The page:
The first 50 or so pages of Rather Be the Devil were a little slow, until the story got going. Then it was a reasonably fast read. The characters were well fleshed out, although I kept getting them confused with each other (Christie/Cafferty). The plot was interesting. Apparently Rebus never played by the rules, which he certainly does not in this episode.

While Rather Be the Devil was an enjoyable and satisfying read, I don’t know that I’d run out and start from the first book in the series (this is #21) or even line up to read the next in the series, if/when that is published. I think I’m more of a Peter Robinson/Inspector Banks fan.

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When the wealthy Mrs. Atterby walks into Bertha Cool’s detective agency with her daughter, Mrs. Cunner, to discuss Mrs. Cunner’s wayward husband, Bertha is all ears. Although most detective agencies don’t handle domestic cases, Cool is not above airing someone else’s dirty linen and she’s got just the agent for the case, Donald Lam. Of course, as Lam investigates, he discovers Mr. Cunner is involved in more than just stepping out on his wife…and Lam has the bruises to prove it.

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The Knife Slipped, a long lost manuscript (there seem to be a lot of them cropping up nowadays) in Erle Stanley Gardner’s Cool and Lam series, apparently was supposed to be the second book in the series. I forgot that I had read another book in the series and wasn’t overly impressed.

Bertha Cool is a smart talking, obese broad who pretty much has no scruples. Unfortunately, she is way over the top, so if you’re into the believable, you’d be hard pressed to believe any of this.

Donald Lam appears to fall hard and fast for anything in a skirt. He doesn’t have much brain power, but for a skinny guy seems to take his beatings in stride.

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The plot is totally outdated, as it deals with cheating on police and fireman civil service exams, which is not something I’ve heard much about recently.

Gardner was a prolific pulp mystery writer, but he wasn’t one of the best. He created unique characters for the times, but I can’t say that I really like Bertha Cool or Donald Lam. I wouldn’t go out of my way to read more of the series.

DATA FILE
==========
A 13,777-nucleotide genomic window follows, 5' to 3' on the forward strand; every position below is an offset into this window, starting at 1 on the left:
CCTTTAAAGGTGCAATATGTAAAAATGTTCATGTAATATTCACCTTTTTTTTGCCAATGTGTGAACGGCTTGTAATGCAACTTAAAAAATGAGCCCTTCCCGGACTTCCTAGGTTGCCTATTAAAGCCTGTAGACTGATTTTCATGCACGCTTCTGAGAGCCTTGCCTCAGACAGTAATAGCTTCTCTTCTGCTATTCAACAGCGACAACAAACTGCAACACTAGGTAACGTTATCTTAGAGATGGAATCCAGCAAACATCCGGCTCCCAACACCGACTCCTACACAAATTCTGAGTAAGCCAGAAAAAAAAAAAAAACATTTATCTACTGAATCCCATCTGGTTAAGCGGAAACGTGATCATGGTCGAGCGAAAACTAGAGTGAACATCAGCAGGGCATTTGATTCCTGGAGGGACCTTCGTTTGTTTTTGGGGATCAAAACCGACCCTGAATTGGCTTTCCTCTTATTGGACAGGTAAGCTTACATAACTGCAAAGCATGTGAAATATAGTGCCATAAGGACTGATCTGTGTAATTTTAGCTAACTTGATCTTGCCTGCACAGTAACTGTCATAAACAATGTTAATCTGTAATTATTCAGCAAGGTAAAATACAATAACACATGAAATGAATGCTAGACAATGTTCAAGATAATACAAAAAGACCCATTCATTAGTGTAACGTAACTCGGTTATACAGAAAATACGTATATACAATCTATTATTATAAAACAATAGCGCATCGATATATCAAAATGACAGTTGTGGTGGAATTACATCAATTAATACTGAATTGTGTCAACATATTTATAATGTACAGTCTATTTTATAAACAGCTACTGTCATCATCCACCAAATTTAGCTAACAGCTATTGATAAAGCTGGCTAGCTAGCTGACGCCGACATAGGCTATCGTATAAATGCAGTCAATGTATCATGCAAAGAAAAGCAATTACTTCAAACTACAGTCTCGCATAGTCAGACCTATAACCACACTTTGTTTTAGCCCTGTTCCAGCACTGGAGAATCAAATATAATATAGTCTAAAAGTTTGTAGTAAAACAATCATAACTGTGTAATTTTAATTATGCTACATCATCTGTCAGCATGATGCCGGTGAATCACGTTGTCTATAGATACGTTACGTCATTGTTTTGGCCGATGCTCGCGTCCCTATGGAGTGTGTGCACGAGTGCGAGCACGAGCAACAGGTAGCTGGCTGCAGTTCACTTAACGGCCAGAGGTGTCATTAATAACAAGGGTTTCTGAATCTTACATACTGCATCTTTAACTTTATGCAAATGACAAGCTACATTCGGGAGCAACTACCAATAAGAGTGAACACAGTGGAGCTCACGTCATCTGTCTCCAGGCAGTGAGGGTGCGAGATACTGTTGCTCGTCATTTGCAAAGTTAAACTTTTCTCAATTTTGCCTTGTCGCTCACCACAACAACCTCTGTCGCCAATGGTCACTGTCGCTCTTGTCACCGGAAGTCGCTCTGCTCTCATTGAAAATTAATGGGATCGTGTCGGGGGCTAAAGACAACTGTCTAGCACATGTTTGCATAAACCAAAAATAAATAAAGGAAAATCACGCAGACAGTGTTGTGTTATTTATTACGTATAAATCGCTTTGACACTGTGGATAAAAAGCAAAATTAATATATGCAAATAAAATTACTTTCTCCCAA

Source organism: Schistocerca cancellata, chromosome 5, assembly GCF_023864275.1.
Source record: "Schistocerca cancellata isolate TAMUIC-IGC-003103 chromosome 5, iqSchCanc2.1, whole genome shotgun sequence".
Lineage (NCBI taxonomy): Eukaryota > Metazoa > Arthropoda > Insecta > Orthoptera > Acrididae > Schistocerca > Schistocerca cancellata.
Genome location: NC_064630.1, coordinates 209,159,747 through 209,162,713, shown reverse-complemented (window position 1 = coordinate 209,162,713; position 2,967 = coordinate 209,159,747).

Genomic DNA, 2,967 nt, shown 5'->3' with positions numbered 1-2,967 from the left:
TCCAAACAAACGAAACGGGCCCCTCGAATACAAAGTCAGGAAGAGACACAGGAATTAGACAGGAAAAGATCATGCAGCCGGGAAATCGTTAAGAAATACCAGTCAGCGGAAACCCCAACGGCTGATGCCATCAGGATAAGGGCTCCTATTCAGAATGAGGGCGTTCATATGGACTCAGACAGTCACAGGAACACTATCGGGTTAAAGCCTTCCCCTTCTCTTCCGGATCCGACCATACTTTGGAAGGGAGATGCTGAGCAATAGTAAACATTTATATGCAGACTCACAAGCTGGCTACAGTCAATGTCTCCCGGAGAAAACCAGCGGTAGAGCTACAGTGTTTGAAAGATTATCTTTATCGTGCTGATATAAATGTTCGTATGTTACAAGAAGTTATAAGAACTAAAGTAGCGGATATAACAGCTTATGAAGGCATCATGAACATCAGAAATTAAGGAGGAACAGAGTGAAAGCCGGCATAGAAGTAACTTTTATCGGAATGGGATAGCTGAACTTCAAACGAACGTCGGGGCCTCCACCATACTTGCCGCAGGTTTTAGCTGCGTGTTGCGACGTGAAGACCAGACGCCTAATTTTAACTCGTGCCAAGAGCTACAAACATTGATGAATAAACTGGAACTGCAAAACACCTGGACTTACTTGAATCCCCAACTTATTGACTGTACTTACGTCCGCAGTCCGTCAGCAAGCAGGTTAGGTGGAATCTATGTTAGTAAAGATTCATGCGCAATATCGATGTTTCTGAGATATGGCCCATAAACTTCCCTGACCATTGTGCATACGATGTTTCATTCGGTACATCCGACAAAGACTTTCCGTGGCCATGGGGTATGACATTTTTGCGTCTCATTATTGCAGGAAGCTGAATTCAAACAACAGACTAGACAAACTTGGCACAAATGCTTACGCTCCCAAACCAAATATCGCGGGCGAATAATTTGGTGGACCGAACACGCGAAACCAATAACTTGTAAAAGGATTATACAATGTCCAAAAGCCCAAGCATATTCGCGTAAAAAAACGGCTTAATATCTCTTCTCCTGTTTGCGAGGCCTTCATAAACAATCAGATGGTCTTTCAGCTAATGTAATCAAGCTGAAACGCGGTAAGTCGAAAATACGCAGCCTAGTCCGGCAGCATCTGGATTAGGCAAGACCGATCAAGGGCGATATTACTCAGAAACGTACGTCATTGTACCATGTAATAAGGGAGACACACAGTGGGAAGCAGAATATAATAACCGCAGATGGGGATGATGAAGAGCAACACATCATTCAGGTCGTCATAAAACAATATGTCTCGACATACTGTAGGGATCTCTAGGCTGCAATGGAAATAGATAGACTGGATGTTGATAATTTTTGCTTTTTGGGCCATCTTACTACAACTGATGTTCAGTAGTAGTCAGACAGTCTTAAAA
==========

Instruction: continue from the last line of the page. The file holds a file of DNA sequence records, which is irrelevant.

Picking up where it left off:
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I’m beginning to get into Nordic mysteries so when I saw Detective Inspector Huss by Helene Tursten (“first in the bestselling Swedish mystery series”) at Northshire Books in Saratoga Springs, NY, I had to do my civic independent bookstore duty and buy the book. It’s always best to start a series at the beginning, no?

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Prominent Goteborg, Sweden businessman Richard von Knecht plunges to his death right in front of his wife and son who were exiting their car. Initially, the fall was considered a “Society Suicide” but no one could fathom why the ever lively, fun loving von Knecht would jump. When medical examiner Yvonne Stridner concludes that it is homicide, not suicide, the Violent Crimes team, composed of Detective Superintendent Swen Andersson, Detective Inspector Irene Huss and a battery of policemen and women, are soon involved. Of course, initially, no motive for murder seems plausible, but as the team digs, things are not what they seemed.

My only Nordic mystery reading experience consists of the dark, brooding mysteries of Arnaldur Indridason’s Inspector Erlendur mysteries, which I love. My viewing experience consists of the excellent The Bron (The Bridge) which is also dark and both the British and Swedish versions of Wallander (of which the former is dark and the latter, not so much). Therefore, I expected a darker than normal book, which is not really what I got.

Don’t get me wrong, I enjoyed Detective Inspector Huss and would definitely read the eight or so books in the series, but it wasn’t as compelling as Inspector Erlendur. Huss is approaching 40 and is feeling the uncertainty that goes along with aging. She’s got twin daughters who are going through their growing pains. All of this complicates an already complicated investigation. The secondary characters are interesting in their own right. In television lingo, it is a good ‘ensemble’ cast, which is good because there is an associated Swedish TV series, starring Angela Kovacs who starred in the initial season of Mankell’s Wallander.

There’s enough swift moving action to keep readers interested. Huss runs into a bunch of unsavory characters including Hell’s Angels and friends of von Knecht (just because you’re rich doesn’t mean you can’t be unsavory).

The only thing I found offputting was the sexism exhibited by some of the police team. The book was written in 1998, so maybe it was merely my 2016 mentality, but it didn’t ring true.